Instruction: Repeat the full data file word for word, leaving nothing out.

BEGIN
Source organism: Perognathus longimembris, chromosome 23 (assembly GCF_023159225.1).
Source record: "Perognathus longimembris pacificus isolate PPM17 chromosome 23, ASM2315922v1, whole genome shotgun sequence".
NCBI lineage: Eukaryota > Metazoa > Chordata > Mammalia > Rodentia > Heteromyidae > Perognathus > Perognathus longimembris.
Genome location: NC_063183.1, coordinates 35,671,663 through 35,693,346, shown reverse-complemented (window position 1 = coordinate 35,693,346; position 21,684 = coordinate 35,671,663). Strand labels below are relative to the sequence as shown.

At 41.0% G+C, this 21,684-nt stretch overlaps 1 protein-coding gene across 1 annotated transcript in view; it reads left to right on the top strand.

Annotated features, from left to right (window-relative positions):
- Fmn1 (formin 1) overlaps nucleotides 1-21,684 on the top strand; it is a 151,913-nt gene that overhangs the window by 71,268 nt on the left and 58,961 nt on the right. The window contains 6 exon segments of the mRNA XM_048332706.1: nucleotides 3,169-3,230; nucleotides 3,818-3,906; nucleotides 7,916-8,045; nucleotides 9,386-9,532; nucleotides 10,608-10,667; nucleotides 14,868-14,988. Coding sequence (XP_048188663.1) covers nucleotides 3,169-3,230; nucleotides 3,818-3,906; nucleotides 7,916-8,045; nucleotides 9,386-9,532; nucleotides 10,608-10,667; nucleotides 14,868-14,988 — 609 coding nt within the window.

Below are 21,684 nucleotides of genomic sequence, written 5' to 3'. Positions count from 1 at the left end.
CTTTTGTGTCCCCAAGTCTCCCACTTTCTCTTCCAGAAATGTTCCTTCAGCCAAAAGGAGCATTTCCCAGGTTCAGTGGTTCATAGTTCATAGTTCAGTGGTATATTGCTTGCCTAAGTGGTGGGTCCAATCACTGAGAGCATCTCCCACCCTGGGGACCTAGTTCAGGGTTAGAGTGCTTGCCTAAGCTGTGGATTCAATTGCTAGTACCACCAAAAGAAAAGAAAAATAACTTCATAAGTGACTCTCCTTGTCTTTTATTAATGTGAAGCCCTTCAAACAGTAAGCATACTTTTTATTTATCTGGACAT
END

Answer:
Source organism: Perognathus longimembris, chromosome 23 (assembly GCF_023159225.1).
Source record: "Perognathus longimembris pacificus isolate PPM17 chromosome 23, ASM2315922v1, whole genome shotgun sequence".
NCBI lineage: Eukaryota > Metazoa > Chordata > Mammalia > Rodentia > Heteromyidae > Perognathus > Perognathus longimembris.
Genome location: NC_063183.1, coordinates 35,671,663 through 35,693,346, shown reverse-complemented (window position 1 = coordinate 35,693,346; position 21,684 = coordinate 35,671,663). Strand labels below are relative to the sequence as shown.

At 41.0% G+C, this 21,684-nt stretch overlaps 1 protein-coding gene across 1 annotated transcript in view; it reads left to right on the top strand.

Annotated features, from left to right (window-relative positions):
- Fmn1 (formin 1) overlaps nucleotides 1-21,684 on the top strand; it is a 151,913-nt gene that overhangs the window by 71,268 nt on the left and 58,961 nt on the right. The window contains 6 exon segments of the mRNA XM_048332706.1: nucleotides 3,169-3,230; nucleotides 3,818-3,906; nucleotides 7,916-8,045; nucleotides 9,386-9,532; nucleotides 10,608-10,667; nucleotides 14,868-14,988. Coding sequence (XP_048188663.1) covers nucleotides 3,169-3,230; nucleotides 3,818-3,906; nucleotides 7,916-8,045; nucleotides 9,386-9,532; nucleotides 10,608-10,667; nucleotides 14,868-14,988 — 609 coding nt within the window.

Below are 21,684 nucleotides of genomic sequence, written 5' to 3'. Positions count from 1 at the left end.
CTTTTGTGTCCCCAAGTCTCCCACTTTCTCTTCCAGAAATGTTCCTTCAGCCAAAAGGAGCATTTCCCAGGTTCAGTGGTTCATAGTTCATAGTTCAGTGGTATATTGCTTGCCTAAGTGGTGGGTCCAATCACTGAGAGCATCTCCCACCCTGGGGACCTAGTTCAGGGTTAGAGTGCTTGCCTAAGCTGTGGATTCAATTGCTAGTACCACCAAAAGAAAAGAAAAATAACTTCATAAGTGACTCTCCTTGTCTTTTATTAATGTGAAGCCCTTCAAACAGTAAGCATACTTTTTATTTATCTGGACAT